The government has temporarily barred the export of a John Constable painting, in the hope of raising the £2.8m needed to keep it in the UK.
An application to take the picture, Flatford Lock from the Mill House, out of the country will now be deferred until 11 January.
The painting, thought to be from 1814, shows the River Stour near Constable's father's mill in Suffolk.
It is now considered vital to the study of his early work.
The bar, imposed by Culture Minister David Lammy, follows a recommendation by the Reviewing Committee on the Export of Works of Art and Objects of Cultural Interest run by the Museums, Libraries and Archives Council.
A council spokeswoman said specific details of the application, such as the name of the painting's potential purchaser or the country the work would be exported to, had not been made public.
Lived 1776 to 1837
One of England's greatest landscape painters
Best known for painting the area surrounding his Suffolk home
Most famous work is the Hay Wain (at London's National Gallery but currently on loan)
Another work, The Lock, was sold at Sotheby's in London in 1990 for a then-record £10.8m
The committee said the 61 x 50.8 cm (about 2ft x 1.5ft) painting, which was only attributed to the artist in 2004, was of "outstanding significance" for the study of Constable's work, and in particular the phase of open-air painting in his early career.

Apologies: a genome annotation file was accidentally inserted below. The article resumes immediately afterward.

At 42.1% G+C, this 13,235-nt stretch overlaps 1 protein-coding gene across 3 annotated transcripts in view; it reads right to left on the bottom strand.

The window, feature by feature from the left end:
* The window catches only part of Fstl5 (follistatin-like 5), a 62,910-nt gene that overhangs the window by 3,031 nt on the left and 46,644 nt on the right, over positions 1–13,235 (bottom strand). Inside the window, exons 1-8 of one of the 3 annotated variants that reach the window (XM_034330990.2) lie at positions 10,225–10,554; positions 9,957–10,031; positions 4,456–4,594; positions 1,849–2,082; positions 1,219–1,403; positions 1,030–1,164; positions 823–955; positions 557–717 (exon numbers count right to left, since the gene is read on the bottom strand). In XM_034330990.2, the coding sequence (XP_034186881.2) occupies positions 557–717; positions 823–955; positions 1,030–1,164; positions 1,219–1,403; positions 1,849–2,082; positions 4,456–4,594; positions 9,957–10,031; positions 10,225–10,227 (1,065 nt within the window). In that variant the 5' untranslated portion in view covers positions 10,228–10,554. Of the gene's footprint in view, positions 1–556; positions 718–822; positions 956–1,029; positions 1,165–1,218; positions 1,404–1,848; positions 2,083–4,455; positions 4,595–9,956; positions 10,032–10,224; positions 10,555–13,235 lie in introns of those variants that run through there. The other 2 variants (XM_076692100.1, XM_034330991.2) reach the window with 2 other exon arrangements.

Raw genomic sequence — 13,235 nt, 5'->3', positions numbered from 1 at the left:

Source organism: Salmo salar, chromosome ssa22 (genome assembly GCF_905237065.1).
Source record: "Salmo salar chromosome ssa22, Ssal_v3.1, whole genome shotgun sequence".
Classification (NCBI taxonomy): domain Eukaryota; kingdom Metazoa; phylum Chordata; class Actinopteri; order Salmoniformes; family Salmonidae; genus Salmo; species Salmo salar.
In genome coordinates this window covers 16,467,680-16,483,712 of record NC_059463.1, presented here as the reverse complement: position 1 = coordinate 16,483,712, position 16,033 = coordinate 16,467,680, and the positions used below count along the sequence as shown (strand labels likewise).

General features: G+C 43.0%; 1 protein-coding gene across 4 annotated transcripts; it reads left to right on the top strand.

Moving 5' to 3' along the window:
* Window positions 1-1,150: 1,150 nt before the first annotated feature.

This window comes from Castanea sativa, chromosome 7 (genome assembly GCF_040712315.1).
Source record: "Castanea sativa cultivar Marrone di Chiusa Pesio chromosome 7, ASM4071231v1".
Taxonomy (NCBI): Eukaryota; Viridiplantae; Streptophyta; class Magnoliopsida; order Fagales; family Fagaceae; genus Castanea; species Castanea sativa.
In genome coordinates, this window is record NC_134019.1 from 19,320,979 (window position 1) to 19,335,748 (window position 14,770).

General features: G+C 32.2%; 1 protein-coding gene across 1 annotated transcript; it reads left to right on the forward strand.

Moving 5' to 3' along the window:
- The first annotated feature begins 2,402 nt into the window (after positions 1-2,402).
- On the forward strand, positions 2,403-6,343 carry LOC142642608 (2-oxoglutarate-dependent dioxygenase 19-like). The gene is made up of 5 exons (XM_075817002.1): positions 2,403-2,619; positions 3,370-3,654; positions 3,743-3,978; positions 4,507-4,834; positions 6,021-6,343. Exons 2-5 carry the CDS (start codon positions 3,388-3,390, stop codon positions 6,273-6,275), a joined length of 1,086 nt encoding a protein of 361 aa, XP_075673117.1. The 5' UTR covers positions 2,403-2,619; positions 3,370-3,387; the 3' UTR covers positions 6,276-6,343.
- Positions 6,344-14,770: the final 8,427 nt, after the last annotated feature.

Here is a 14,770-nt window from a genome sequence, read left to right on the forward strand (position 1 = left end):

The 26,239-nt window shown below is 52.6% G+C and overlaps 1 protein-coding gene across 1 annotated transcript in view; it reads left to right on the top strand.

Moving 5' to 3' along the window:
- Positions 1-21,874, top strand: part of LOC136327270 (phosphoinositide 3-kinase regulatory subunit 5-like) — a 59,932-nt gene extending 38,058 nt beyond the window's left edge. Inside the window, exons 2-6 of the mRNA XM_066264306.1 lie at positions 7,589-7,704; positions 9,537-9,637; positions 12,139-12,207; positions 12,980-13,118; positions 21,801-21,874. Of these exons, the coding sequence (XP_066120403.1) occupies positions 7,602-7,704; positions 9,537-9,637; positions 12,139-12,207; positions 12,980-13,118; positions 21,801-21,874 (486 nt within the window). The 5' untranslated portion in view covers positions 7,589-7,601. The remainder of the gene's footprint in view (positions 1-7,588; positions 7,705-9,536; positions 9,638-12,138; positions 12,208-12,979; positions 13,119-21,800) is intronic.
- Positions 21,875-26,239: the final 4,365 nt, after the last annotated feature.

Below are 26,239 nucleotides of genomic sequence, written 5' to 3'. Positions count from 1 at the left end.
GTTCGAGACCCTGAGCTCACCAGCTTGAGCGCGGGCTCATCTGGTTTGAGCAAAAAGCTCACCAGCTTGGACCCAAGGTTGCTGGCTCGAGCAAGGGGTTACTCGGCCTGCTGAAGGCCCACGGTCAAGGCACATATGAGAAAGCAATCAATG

This phase "has long been regarded as of major importance in the emerging story of naturalism in Western landscape painting", the Department of Culture, Media and Sport said in a statement.
The work featured in the Tate Britain's 'Great Landscapes' exhibition of Constable's works between June and August.
"The painting is a unique image in Constable's work which records important features of the local landscape and the workings of the lock at Flatford which are documented in no other work by the artist.
"Flatford Lock from the Mill House has no related studies, and shows a particular corner of the landscape close to Flatford Mill and Lock that is undocumented in the rest of his work."
Anyone interested in making an offer to purchase the painting is asked to contact the committee.
The Department for Culture said the decision on the export licence application for the painting may be extended until 11 May 2007 if a "serious intention to raise funds with a view to making an offer" is expressed.